Sunday, March 30, 2008
Accountability and Competition in Securities Class Actions: Why 'Exit' Works Better than 'Voice,' by JOHN C. COFFEE Jr., Columbia Law School, was recently posted on SSRN. Here is the abstract:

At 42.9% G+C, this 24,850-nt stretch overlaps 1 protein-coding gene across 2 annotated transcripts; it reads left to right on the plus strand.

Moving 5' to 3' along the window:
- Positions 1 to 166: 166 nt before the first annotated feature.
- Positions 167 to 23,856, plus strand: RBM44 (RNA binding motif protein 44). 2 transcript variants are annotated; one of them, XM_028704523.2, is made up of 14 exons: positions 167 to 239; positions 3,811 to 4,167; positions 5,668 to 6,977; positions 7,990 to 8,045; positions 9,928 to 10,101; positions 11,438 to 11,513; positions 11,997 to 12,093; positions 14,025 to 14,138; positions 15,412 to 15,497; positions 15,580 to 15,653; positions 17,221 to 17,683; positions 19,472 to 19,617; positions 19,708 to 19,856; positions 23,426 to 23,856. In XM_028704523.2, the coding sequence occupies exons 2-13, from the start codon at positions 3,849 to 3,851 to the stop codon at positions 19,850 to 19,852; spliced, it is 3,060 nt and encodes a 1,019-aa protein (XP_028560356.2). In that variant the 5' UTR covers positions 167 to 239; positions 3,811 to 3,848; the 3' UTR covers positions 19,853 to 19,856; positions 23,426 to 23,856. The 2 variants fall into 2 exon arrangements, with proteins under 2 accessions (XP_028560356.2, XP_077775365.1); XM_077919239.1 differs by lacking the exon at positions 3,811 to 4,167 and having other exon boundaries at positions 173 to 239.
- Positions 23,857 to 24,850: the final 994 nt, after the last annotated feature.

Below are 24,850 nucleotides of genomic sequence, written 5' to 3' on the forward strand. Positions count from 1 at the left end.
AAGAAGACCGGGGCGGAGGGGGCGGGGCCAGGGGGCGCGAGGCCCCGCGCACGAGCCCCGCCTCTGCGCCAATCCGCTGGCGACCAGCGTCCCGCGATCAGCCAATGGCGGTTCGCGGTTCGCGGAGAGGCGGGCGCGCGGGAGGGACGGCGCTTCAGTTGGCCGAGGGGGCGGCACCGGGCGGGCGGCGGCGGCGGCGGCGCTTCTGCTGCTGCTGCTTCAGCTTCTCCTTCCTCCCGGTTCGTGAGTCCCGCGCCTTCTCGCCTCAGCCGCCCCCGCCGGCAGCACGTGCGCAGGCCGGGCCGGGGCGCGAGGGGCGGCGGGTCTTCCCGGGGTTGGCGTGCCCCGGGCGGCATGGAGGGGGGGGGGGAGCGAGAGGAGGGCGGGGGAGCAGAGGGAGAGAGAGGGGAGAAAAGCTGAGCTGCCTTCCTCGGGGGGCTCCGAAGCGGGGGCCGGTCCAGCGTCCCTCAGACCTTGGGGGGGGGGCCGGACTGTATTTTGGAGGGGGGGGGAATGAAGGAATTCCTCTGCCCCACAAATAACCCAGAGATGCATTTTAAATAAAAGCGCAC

The consensus view has long been that the class action plaintiff's attorney possesses excessive discretion to prefer his own interests over those of the class. Critics have thus favored remedies such as the "lead plaintiff" provision of the Private Securities Litigation Reform Act ("PSLRA"), which in theory give class members a stronger voice. Empirically, however, such "voice-based" reforms appear to have had no more than a modest impact. But an alternative remedy appears to be more promising: "exit-based" reforms that seek to provoke greater competition between class counsel and attorneys soliciting class members to opt out of the class and file individual actions with them in state court. Unnoticed by academics, a major trend towards institutional investors opting out of securities class actions has developed over the past five years. More importantly, these opt outs appear to be recovering per share amounts that are a multiple of the class per share recovery. This development poses a variety of issues that this paper examines: (1) Do the opt outs gains come at the expense of those who remain in the class?; (2) Can defendants feasibly restrict opt outs and how should courts respond to such attempts?; (3) Are institutional investors under a fiduciary or ERISA-based duty to opt out?; and (4) Will greater competition produce greater accountability?